I think some of Landers research in the creative stream/data stream is a likely explanation (Like Tesla said) but I ask the question because I don’t know. That’s why crowdsourcing ideas is a good idea.
      If you always assume “woo” is make-believe imagination, you would deny that it is real part of the cosmos. It’s as real as an electron. Once it is understood the mystery is solved. No gods or spirits needed. To assume such is a mistake when “god” is ALWAYS an add-on to what we observe or discover.

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      1. If it isn’t ”Fact” then the only ”something else” it can be is not fact?’
        I know what I call something that is not a fact, but what do you call it?

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        1. A fact is consensus. But seeing we all have roughly the same physiology, it would only make sense we see things roughly the same way. Does an octopus see it that way?
          Is an electron a fact or simply consensus based on performance? What I think would be interesting is a world wide site dedicated to thoughts and when they arise. An electrical dna grid or genealogical comparison of ideas and where they came from. The algorithms could sort out the details. I bet you would find there are about 10-20 programs being run all over the world. Repeating, duplicate doppelgängers just outside your degrees of separation. Maybe someday you’ll meet the other Doug? I met mine one day traveling in Utah. She was looking at me funny, and I at her. It was an unusual encounter.

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          1. Actually I think a fact is a fact, Not merely a consensus.
            But you didn’t answer the question.
            If it is ”something else” and not a fact what do you call it?

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            1. Unknown—yet. There are many things people consider facts, like Monotheism, but it is an anchoring bias riddled with contradiction and there is no consensus without belief. A fact would be something that carries no contradiction. Real is only that which is unchanging, like matter (if it really existed) But even that is suspect when broken down. It isn’t really anything more than energy as form. It’s very illusive.

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            2. You used the word fact and the phrase ”or something else” in the same sentence./heading
              If it is not a fact then it cannot be real, so once again what do you call it?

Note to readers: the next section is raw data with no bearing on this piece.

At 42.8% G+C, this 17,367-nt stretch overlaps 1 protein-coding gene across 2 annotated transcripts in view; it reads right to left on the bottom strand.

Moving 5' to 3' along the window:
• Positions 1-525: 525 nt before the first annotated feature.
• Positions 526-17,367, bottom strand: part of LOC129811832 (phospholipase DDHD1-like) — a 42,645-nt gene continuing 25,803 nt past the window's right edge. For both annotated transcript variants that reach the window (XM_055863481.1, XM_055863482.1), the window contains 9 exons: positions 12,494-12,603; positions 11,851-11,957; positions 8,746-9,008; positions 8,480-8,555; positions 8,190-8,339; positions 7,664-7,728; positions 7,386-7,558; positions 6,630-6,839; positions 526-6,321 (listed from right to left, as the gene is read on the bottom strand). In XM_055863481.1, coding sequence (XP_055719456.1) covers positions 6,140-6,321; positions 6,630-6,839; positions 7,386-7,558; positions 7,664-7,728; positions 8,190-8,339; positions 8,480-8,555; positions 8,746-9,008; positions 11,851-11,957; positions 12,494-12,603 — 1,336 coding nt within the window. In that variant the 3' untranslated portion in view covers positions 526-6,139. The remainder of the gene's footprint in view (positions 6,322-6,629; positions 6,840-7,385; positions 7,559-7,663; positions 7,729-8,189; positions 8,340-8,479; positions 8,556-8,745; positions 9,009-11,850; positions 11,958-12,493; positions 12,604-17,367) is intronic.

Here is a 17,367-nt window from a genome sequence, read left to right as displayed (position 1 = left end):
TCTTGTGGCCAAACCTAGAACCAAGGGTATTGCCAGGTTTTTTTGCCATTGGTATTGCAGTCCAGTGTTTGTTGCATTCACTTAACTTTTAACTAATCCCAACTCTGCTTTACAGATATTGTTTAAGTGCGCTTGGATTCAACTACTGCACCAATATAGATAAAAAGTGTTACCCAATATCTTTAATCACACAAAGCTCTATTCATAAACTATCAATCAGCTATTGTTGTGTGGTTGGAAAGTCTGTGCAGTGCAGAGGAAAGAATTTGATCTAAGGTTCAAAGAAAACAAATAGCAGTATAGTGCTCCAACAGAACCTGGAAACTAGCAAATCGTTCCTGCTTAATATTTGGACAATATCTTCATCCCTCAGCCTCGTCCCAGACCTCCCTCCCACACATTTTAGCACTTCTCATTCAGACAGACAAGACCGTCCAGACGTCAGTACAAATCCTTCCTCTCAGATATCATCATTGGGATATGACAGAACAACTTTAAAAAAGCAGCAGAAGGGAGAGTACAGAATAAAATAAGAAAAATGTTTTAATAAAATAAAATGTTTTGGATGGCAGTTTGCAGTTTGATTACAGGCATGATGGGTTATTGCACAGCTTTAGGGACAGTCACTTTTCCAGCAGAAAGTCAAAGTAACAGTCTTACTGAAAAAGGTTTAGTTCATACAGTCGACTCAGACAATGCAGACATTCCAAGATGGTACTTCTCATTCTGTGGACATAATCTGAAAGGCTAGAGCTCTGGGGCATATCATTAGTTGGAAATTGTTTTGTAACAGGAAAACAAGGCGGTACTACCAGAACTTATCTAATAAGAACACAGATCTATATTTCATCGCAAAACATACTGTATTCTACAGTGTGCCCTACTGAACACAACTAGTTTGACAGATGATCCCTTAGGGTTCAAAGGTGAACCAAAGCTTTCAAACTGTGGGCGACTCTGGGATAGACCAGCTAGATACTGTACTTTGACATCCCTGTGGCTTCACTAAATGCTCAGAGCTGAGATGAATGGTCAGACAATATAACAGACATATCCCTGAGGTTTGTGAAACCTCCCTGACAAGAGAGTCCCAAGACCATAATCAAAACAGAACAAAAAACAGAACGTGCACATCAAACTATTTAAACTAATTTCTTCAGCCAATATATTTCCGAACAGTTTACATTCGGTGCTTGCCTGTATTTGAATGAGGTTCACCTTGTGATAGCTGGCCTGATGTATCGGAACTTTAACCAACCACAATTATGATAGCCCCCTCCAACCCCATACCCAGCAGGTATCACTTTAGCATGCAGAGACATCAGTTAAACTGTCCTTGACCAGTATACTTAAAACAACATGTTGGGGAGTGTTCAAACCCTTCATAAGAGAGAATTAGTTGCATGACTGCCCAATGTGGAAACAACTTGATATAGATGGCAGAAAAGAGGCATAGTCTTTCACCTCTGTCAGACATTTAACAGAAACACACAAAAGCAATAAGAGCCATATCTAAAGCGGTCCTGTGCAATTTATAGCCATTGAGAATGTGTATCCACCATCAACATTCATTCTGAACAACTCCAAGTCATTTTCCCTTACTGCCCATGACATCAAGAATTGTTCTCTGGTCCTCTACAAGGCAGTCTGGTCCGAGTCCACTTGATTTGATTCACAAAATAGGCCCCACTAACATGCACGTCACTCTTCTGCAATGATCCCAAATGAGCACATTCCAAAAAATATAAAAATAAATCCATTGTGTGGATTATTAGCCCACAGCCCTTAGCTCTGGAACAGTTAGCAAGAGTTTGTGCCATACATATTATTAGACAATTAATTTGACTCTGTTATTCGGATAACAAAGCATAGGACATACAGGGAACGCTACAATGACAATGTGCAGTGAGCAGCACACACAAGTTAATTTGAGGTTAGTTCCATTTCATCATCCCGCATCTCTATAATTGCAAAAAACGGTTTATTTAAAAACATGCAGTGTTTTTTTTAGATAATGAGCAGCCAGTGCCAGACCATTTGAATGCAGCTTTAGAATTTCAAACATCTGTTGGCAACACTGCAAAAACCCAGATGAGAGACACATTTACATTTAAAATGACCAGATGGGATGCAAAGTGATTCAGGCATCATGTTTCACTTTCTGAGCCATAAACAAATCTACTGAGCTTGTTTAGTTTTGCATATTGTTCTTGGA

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            3. If it is not a fact then it cannot be real”. This is incorrect. The only thing acceptable to be known is what can be put into words. English requires subject, verb, predicate, which forces (almost) every English speaking person to perceive themselves as a separate entity from the whole. That isn’t how an ecosystem operates.
              We think and perceive linearly, in lines (why school takes so long) which the world is actually non linear. The only thing that is a fact is that you we see a very narrow bandwidth, like a flashlight in the dark, the rest of it isn’t comprehended.

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            4. Evidently it was a good question. That’s why it is a question. Even in science.
              Science is a way to validate predictions so we can navigate the universe we live in. Nothing in science bears the name proven—it bears the name useful and not yet invalidated. It uses two tools—observation and repetition, to come to usefulness.
              But even that changes. I told you what a fact was. Perhaps you missed it?
              A fact would be something that carries no contradiction. Real is only that which is unchanging, like matter (if it really existed) But even that is suspect when broken down”.

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            5. No, Jim, I missed nothing.
              So, once again … if it isn’t a fact what do you call it?
              Perhaps you missed the ‘you’ in that sentence.

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            6. Hypothesis. I thought you could glean that from the explanation. If it’s not fact, it is not yet proven. Like nearly everything else.

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            7. This is a problem. I answered the question. I can explain it for you again, but I can’t understand it for you. It is the thesis of the piece. How hard is this? I know your not that dumb. What is it you’re getting at?
              This is leaning-in to my comments about personality types. I’ve answered sufficiently in several ways that most people would readily get the gist. My hypothesis on that would be it is intentional.